If you consistently deal with oily hair, you're not alone. Oily hair is a common concern among men and women of all ages.
While it may be tempting to reach for the nearest bottle of shampoo, it's essential to first understand why your hair appears greasy; the causes of oily hair can vary greatly depending on your hair biology and hair care routine.
Do you have oily hair or an oily scalp?
Before we dive into how to manage the problem, we need to get to the root cause: do you have oily hair or an oily scalp?
Oily hair (often described as greasy hair) can be caused by a number of factors, but it all starts with the sebaceous glands. These tiny glands are located at the base of each hair follicle, and their primary function is to produce sebum. Sebum is an oily substance that helps to hydrate and protect your scalp and hair.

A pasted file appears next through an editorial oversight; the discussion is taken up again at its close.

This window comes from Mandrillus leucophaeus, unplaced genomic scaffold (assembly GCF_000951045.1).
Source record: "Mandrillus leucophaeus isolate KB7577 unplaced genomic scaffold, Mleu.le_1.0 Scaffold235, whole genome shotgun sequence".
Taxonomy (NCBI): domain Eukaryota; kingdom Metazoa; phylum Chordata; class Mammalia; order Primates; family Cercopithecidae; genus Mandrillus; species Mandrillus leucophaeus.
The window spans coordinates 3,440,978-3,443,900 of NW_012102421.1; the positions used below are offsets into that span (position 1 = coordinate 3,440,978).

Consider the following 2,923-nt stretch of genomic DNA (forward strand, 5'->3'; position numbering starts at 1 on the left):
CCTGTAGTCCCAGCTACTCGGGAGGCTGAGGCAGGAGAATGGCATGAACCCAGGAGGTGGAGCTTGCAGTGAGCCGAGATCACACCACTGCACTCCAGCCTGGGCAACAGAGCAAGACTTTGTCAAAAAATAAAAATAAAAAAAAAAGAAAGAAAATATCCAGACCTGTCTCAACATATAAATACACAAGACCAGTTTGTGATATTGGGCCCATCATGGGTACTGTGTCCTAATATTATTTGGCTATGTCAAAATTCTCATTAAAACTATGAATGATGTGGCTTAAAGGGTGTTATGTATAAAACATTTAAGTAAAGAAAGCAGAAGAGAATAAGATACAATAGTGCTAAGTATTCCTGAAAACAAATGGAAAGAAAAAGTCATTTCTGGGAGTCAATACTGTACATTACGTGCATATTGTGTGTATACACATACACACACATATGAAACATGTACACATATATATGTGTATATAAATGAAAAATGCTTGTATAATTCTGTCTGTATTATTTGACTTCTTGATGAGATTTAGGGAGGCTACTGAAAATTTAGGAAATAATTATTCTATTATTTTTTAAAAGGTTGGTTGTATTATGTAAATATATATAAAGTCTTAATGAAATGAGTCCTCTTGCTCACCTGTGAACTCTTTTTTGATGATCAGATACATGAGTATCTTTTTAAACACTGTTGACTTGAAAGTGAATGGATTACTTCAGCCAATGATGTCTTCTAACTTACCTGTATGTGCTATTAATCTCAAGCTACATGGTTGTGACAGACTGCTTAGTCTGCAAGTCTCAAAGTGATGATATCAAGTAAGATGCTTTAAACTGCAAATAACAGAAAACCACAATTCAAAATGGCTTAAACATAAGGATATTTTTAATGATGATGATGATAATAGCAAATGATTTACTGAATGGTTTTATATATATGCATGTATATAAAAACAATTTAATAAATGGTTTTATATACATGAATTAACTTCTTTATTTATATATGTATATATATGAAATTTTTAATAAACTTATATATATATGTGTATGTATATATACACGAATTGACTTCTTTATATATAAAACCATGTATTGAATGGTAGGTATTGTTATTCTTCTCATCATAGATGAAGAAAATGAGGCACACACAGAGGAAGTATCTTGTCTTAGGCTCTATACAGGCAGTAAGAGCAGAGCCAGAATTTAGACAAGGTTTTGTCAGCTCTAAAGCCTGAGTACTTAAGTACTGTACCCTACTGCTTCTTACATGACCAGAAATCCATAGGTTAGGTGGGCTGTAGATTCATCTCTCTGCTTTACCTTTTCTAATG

The amount of sebum produced by your sebaceous glands varies according to your hygiene habits, hair and scalp biology, and other aspects of your lifestyle. While some people produce too much sebum, leading to a more oily scalp, others don't produce enough.
An oily scalp is usually the result of overactive sebaceous glands that produce more sebum than necessary. This can be a side effect of various things, like overwashing your hair or using products overloaded with irritating chemicals. If you use harsh shampoos containing parabens and sulfates or wash your hair too often, you may be stripping away the natural oils produced by your scalp, leading your sebaceous glands to overcompensate and produce even more oil. This excess oil then travels down the hair shaft, leaving your hair feeling or looking oily, which can create a never-ending washing and oil production cycle that's difficult to break.
The bottom line is: oily hair is the result of having an oily scalp. So, to tame oily hair, you must focus on taking care of your oily scalp.
What causes an oily scalp?